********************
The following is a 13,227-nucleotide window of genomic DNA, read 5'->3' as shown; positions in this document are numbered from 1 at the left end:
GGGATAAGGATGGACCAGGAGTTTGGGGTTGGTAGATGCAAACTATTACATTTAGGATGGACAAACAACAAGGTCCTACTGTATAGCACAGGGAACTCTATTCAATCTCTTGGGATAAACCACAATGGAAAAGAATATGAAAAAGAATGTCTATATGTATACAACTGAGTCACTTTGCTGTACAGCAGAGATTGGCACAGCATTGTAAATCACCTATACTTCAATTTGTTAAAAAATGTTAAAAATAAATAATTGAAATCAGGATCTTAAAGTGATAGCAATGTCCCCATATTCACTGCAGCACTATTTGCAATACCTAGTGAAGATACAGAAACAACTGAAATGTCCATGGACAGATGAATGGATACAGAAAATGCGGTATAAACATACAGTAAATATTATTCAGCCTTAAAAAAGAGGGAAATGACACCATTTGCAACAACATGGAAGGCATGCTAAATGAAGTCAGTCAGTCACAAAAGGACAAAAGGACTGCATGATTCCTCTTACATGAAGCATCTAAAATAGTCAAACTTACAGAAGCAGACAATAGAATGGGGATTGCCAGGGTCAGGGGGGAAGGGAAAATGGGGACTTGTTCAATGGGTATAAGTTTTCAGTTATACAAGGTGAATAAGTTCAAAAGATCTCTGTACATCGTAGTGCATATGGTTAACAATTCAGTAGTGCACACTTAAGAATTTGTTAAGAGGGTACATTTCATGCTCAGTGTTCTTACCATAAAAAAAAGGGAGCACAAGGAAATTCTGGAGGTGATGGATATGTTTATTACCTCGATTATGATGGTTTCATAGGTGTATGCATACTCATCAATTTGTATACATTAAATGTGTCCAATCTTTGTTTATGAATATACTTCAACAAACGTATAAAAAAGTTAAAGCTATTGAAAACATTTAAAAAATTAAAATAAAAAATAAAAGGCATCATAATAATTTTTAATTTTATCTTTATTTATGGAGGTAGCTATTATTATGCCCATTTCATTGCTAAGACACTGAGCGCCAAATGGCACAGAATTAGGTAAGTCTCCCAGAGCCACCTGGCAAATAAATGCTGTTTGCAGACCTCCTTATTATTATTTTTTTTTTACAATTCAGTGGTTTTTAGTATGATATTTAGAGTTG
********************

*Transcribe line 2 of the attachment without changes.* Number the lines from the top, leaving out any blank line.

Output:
GGGATAAGGATGGACCAGGAGTTTGGGGTTGGTAGATGCAAACTATTACATTTAGGATGGACAAACAACAAGGTCCTACTGTATAGCACAGGGAACTCTATTCAATCTCTTGGGATAAACCACAATGGAAAAGAATATGAAAAAGAATGTCTATATGTATACAACTGAGTCACTTTGCTGTACAGCAGAGATTGGCACAGCATTGTAAATCACCTATACTTCAATTTGTTAAAAAATGTTAAAAATAAATAATTGAAATCAGGATCTTAAAGTGATAGCAATGTCCCCATATTCACTGCAGCACTATTTGCAATACCTAGTGAAGATACAGAAACAACTGAAATGTCCATGGACAGATGAATGGATACAGAAAATGCGGTATAAACATACAGTAAATATTATTCAGCCTTAAAAAAGAGGGAAATGACACCATTTGCAACAACATGGAAGGCATGCTAAATGAAGTCAGTCAGTCACAAAAGGACAAAAGGACTGCATGATTCCTCTTACATGAAGCATCTAAAATAGTCAAACTTACAGAAGCAGACAATAGAATGGGGATTGCCAGGGTCAGGGGGGAAGGGAAAATGGGGACTTGTTCAATGGGTATAAGTTTTCAGTTATACAAGGTGAATAAGTTCAAAAGATCTCTGTACATCGTAGTGCATATGGTTAACAATTCAGTAGTGCACACTTAAGAATTTGTTAAGAGGGTACATTTCATGCTCAGTGTTCTTACCATAAAAAAAAGGGAGCACAAGGAAATTCTGGAGGTGATGGATATGTTTATTACCTCGATTATGATGGTTTCATAGGTGTATGCATACTCATCAATTTGTATACATTAAATGTGTCCAATCTTTGTTTATGAATATACTTCAACAAACGTATAAAAAAGTTAAAGCTATTGAAAACATTTAAAAAATTAAAATAAAAAATAAAAGGCATCATAATAATTTTTAATTTTATCTTTATTTATGGAGGTAGCTATTATTATGCCCATTTCATTGCTAAGACACTGAGCGCCAAATGGCACAGAATTAGGTAAGTCTCCCAGAGCCACCTGGCAAATAAATGCTGTTTGCAGACCTCCTTATTATTATTTTTTTTTTACAATTCAGTGGTTTTTAGTATGATATTTAGAGTTG